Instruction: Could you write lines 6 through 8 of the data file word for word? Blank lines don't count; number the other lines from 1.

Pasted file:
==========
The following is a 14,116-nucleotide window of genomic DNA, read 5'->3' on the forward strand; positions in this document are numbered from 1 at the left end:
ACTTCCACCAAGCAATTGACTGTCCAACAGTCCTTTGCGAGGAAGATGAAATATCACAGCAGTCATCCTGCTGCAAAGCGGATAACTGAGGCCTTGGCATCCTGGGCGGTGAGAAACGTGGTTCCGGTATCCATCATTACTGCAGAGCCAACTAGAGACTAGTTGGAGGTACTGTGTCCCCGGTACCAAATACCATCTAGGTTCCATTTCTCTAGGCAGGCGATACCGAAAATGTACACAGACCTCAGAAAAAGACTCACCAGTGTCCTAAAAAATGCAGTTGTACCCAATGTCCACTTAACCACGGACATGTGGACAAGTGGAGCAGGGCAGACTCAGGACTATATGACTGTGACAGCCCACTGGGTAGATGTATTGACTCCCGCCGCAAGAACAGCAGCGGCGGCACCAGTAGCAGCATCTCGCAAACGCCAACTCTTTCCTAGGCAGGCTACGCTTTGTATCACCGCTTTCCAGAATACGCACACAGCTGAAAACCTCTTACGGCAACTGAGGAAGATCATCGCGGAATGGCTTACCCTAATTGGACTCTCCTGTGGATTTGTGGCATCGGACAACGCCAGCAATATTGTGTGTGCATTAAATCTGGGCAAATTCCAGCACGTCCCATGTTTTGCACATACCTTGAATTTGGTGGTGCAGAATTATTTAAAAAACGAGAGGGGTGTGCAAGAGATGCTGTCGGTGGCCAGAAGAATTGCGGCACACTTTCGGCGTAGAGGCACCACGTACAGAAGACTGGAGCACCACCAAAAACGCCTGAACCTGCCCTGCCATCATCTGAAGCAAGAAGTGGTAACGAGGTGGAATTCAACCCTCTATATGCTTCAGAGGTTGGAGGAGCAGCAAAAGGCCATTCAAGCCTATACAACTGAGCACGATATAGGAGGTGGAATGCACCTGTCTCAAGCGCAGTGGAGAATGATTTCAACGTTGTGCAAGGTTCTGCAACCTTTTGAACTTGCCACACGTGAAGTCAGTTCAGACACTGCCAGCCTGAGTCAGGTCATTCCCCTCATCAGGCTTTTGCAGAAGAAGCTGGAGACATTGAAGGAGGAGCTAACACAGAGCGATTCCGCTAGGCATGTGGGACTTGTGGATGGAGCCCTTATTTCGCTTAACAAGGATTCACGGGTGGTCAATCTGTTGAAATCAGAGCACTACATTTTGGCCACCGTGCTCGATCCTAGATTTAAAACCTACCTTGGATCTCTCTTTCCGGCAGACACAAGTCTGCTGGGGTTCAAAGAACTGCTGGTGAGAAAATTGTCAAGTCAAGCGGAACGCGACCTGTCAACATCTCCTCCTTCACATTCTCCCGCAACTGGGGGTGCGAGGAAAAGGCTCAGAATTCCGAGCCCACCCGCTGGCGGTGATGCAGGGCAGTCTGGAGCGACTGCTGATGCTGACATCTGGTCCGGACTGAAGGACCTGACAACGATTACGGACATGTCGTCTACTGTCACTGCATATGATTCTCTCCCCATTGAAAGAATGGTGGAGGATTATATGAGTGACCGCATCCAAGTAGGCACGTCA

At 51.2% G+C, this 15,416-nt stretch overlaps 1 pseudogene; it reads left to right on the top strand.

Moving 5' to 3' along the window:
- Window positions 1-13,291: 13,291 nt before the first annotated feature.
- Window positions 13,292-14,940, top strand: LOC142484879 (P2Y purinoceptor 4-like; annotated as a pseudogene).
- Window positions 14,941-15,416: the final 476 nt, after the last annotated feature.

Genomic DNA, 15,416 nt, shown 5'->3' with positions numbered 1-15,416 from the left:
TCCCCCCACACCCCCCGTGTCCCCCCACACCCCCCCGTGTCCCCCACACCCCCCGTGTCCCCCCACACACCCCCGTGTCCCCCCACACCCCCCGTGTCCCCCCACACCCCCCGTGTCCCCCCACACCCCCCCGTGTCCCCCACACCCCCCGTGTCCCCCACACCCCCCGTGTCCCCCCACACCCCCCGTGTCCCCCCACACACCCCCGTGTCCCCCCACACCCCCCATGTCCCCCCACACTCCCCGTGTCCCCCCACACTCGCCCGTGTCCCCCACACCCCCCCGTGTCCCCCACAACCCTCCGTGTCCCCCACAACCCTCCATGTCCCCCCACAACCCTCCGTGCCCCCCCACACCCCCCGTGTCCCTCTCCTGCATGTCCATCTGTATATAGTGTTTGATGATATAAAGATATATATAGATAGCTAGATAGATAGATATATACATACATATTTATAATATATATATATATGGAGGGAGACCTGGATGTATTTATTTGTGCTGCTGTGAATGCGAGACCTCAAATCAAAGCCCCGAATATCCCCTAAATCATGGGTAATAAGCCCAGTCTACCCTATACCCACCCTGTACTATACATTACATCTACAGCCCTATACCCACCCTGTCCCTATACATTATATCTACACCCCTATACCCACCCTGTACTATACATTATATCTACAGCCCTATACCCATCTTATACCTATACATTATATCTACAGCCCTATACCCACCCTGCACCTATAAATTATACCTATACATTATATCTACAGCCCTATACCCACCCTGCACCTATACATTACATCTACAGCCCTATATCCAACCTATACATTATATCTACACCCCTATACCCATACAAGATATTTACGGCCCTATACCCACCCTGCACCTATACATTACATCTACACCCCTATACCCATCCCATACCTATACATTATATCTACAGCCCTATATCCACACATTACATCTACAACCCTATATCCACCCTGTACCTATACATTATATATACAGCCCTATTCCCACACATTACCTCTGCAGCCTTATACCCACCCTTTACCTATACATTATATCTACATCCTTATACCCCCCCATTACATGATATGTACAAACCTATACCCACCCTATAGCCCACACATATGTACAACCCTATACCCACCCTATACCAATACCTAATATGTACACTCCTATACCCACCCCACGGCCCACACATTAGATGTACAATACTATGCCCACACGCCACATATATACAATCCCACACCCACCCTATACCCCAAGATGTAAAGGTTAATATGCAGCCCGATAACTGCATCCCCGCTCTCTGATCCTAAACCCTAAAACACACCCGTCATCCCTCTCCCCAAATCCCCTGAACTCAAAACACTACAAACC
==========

- Window positions 13,292-14,940, top strand: LOC142484879 (P2Y purinoceptor 4-like; annotated as a pseudogene).
- Window positions 14,941-15,416: the final 476 nt, after the last annotated feature.

Genomic DNA, 15,416 nt, shown 5'->3' with positions numbered 1-15,416 from the left: